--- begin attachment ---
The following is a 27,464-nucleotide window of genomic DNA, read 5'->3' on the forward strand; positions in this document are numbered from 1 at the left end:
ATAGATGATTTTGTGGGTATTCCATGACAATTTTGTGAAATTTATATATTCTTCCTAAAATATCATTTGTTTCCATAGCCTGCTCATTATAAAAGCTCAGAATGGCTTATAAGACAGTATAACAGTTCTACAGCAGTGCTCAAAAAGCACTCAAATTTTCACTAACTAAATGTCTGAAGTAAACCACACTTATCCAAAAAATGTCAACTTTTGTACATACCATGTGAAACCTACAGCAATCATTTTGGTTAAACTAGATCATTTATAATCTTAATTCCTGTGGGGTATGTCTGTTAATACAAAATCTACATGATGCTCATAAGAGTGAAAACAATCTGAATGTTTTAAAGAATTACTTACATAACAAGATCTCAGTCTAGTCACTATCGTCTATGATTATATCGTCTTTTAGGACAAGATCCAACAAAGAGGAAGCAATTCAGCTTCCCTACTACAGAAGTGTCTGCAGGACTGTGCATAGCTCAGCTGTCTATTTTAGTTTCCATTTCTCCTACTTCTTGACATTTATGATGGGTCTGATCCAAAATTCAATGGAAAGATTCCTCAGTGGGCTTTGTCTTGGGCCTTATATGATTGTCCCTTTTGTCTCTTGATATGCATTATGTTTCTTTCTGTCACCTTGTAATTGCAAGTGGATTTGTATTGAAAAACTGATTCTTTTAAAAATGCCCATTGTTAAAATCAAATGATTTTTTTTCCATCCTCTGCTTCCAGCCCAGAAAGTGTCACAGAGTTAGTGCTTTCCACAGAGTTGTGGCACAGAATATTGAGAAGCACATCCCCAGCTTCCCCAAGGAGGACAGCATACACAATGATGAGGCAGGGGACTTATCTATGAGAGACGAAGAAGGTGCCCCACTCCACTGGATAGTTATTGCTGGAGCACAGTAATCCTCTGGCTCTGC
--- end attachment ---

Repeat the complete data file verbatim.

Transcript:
The following is a 27,464-nucleotide window of genomic DNA, read 5'->3' on the forward strand; positions in this document are numbered from 1 at the left end:
ATAGATGATTTTGTGGGTATTCCATGACAATTTTGTGAAATTTATATATTCTTCCTAAAATATCATTTGTTTCCATAGCCTGCTCATTATAAAAGCTCAGAATGGCTTATAAGACAGTATAACAGTTCTACAGCAGTGCTCAAAAAGCACTCAAATTTTCACTAACTAAATGTCTGAAGTAAACCACACTTATCCAAAAAATGTCAACTTTTGTACATACCATGTGAAACCTACAGCAATCATTTTGGTTAAACTAGATCATTTATAATCTTAATTCCTGTGGGGTATGTCTGTTAATACAAAATCTACATGATGCTCATAAGAGTGAAAACAATCTGAATGTTTTAAAGAATTACTTACATAACAAGATCTCAGTCTAGTCACTATCGTCTATGATTATATCGTCTTTTAGGACAAGATCCAACAAAGAGGAAGCAATTCAGCTTCCCTACTACAGAAGTGTCTGCAGGACTGTGCATAGCTCAGCTGTCTATTTTAGTTTCCATTTCTCCTACTTCTTGACATTTATGATGGGTCTGATCCAAAATTCAATGGAAAGATTCCTCAGTGGGCTTTGTCTTGGGCCTTATATGATTGTCCCTTTTGTCTCTTGATATGCATTATGTTTCTTTCTGTCACCTTGTAATTGCAAGTGGATTTGTATTGAAAAACTGATTCTTTTAAAAATGCCCATTGTTAAAATCAAATGATTTTTTTTCCATCCTCTGCTTCCAGCCCAGAAAGTGTCACAGAGTTAGTGCTTTCCACAGAGTTGTGGCACAGAATATTGAGAAGCACATCCCCAGCTTCCCCAAGGAGGACAGCATACACAATGATGAGGCAGGGGACTTATCTATGAGAGACGAAGAAGGTGCCCCACTCCACTGGATAGTTATTGCTGGAGCACAGTAATCCTCTGGCTCTGC